A: The Russian government has expressed its readiness to support the endeavours of African countries to develop their economies.
Zimbabwe, like many post-colonial nations, is grappling with colonial legacies in terms of ownership of means of production.
African resources continue to feed the economies of the West.
Sub-Saharan Africa is engaging countries like Russia with a view to extricating itself from colonial bondage.
Unemployment, lack of industrialisation, poverty and disease are legacies of colonialism afflicting the sub-continent.
Zimbabwe has been under illegal economic sanctions for the past 20 years and this is one of the major constraints undermining economic development.
Efforts continue to re-engage with those that imposed those sanctions while engaging erstwhile friends to help kick start the economy.
We believe Russian companies stand to benefit from cooperating with Zimbabwe in many fields.
The Zimbabwean Government and companies are ready to work with their Russian counterparts.
Q: Russia has had a number of agreements with Zimbabwe, as with many African countries, in the past that have still not been fully implemented. What are your comments on this?
A: Indeed, Russia has entered into agreements with Zimbabwe as with many other sub-Saharan African countries. In Zimbabwe, the agreements entered into are at various stages of implementation. It should also be noted that most are under Memorandum of Understanding or Agreement documents, which are not contracts, but a symbol of common good.
Under such documents, there are processes and procedures to be followed in order to consummate an agreement and subsequently a contract.
At the same time, it should also be noted that an investor has to weigh up the possible risks involved and such processes determine if such projects can be implemented.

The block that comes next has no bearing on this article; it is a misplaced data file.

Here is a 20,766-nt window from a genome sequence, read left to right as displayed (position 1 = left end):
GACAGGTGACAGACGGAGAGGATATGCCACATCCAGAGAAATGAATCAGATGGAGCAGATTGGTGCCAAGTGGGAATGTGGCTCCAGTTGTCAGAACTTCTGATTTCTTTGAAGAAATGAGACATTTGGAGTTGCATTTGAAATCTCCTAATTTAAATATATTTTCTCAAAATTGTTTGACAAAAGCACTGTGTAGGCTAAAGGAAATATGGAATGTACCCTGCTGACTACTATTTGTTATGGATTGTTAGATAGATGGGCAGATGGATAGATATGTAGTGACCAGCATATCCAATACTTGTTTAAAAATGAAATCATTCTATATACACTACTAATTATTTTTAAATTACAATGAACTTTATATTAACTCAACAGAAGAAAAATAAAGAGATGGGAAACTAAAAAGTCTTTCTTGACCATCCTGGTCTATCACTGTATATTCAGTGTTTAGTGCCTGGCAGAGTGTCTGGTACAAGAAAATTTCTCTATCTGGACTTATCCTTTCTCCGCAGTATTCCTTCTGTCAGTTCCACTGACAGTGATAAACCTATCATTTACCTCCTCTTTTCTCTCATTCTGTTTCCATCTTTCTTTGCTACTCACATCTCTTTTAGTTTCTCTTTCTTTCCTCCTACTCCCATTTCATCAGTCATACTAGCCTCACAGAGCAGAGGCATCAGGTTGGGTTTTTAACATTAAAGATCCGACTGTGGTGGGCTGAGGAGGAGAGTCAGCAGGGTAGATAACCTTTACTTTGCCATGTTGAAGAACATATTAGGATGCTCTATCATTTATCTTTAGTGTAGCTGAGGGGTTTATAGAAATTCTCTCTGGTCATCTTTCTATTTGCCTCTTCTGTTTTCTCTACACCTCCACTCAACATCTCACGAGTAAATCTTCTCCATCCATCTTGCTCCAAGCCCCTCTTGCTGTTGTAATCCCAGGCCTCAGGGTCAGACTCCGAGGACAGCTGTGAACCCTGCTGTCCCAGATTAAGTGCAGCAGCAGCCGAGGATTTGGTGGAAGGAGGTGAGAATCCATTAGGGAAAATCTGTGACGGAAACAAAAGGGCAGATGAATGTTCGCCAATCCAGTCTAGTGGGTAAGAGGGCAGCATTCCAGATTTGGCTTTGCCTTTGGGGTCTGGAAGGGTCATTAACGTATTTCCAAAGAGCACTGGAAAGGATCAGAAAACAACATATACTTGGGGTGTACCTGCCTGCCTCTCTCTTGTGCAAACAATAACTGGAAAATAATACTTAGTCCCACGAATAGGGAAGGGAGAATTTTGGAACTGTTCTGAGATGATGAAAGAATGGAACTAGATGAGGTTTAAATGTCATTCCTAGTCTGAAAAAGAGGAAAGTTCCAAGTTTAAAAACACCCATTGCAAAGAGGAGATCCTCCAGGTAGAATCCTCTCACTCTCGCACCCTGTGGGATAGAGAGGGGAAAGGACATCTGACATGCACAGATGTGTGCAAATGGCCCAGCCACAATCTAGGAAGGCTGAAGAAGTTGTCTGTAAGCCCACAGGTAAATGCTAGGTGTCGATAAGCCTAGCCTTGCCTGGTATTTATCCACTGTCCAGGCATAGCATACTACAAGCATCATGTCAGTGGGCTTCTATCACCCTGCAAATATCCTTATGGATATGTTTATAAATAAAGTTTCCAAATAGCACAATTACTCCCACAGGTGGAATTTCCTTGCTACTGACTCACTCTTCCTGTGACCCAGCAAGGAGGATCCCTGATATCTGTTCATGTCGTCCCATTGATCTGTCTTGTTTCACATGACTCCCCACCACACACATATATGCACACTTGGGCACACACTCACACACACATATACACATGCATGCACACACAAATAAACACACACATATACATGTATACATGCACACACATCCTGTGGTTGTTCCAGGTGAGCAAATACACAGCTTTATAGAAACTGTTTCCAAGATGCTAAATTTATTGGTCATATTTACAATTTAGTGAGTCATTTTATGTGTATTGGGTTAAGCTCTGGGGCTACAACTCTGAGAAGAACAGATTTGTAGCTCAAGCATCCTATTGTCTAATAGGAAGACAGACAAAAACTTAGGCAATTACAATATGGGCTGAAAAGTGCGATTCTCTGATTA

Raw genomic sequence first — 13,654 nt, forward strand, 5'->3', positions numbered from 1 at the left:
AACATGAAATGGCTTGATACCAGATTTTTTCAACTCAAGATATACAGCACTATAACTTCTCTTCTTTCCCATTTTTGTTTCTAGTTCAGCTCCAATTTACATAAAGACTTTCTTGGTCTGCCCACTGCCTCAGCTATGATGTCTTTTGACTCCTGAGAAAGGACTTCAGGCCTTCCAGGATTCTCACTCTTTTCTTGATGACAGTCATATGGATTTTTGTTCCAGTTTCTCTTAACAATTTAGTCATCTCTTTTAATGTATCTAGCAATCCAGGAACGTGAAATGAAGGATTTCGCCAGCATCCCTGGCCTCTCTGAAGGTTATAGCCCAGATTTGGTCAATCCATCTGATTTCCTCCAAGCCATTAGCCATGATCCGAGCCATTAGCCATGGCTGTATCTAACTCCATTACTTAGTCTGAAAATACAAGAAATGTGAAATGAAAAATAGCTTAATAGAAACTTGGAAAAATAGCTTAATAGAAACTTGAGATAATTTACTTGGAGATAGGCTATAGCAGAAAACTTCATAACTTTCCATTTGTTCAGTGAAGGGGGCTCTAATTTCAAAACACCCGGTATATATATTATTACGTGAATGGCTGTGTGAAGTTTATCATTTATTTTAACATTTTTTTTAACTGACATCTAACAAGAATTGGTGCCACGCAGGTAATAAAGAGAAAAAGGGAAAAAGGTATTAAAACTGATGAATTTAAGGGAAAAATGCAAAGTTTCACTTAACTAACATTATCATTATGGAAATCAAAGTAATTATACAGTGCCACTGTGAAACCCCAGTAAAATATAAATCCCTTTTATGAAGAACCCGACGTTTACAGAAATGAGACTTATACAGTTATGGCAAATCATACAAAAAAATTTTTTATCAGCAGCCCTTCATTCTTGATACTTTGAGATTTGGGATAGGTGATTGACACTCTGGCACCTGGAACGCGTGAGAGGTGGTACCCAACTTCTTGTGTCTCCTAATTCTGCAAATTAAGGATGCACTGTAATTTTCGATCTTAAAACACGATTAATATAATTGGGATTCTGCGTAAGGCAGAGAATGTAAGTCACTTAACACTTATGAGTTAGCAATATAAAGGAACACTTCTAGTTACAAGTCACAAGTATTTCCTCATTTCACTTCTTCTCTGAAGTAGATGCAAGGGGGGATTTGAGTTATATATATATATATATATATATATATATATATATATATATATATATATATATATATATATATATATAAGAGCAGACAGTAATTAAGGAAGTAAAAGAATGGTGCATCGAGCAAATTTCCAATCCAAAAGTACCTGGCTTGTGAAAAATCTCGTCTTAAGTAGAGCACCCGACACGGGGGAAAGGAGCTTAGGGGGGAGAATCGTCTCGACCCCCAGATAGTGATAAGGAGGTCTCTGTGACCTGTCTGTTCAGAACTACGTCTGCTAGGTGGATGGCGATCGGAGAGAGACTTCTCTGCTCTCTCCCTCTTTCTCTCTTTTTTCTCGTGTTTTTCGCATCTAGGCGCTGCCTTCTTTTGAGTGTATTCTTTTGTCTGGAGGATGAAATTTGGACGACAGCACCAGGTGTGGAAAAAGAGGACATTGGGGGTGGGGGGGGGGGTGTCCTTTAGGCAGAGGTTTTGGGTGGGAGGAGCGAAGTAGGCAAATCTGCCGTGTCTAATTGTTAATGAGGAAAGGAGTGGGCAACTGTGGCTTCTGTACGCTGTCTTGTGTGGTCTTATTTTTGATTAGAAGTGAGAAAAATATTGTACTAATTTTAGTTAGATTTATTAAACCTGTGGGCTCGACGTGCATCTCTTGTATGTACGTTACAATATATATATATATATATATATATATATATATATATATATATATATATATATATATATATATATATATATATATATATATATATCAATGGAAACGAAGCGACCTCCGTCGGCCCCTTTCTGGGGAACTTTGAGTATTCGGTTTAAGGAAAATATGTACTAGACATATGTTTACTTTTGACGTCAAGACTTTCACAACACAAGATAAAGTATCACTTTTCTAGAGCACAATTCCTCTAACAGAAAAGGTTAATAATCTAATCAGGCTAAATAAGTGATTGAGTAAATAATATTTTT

Q: What would you say about the forthcoming first Russia-Africa summit (October 23-24) in Sochi? What are the expectations from African leaders?
Do you really see this corporate event as the New Dawn?
A: This is the first time that the Russian Federation is hosting such a grand summit for African leaders and business people. Russia has a long history of supporting the decolonisation of Africa.
The summit offers an opportunity for reconnection between Russia and Africa. The world is undergoing fundamental challenges from global terrorism, climate change/crisis, unilateralism and so forth.
This will be a forum that can help shape the common agenda on how to collectively address these challenges.
It is equally hoped that an opportunity will be created for Russian business to interface with African businesses.
And, African leaders have to focus on sustainable development projects and determine the role Russia could play in pushing these projects.
Africa is the future and it would be a missed opportunity if Russian businesses do not take up this offer of partnership.
The African Union’s Agenda 2063 focuses on the industrialisation of Africa and will not easily give up exploitation of African resources. Russia has the technological competence to help Africa realise this dream.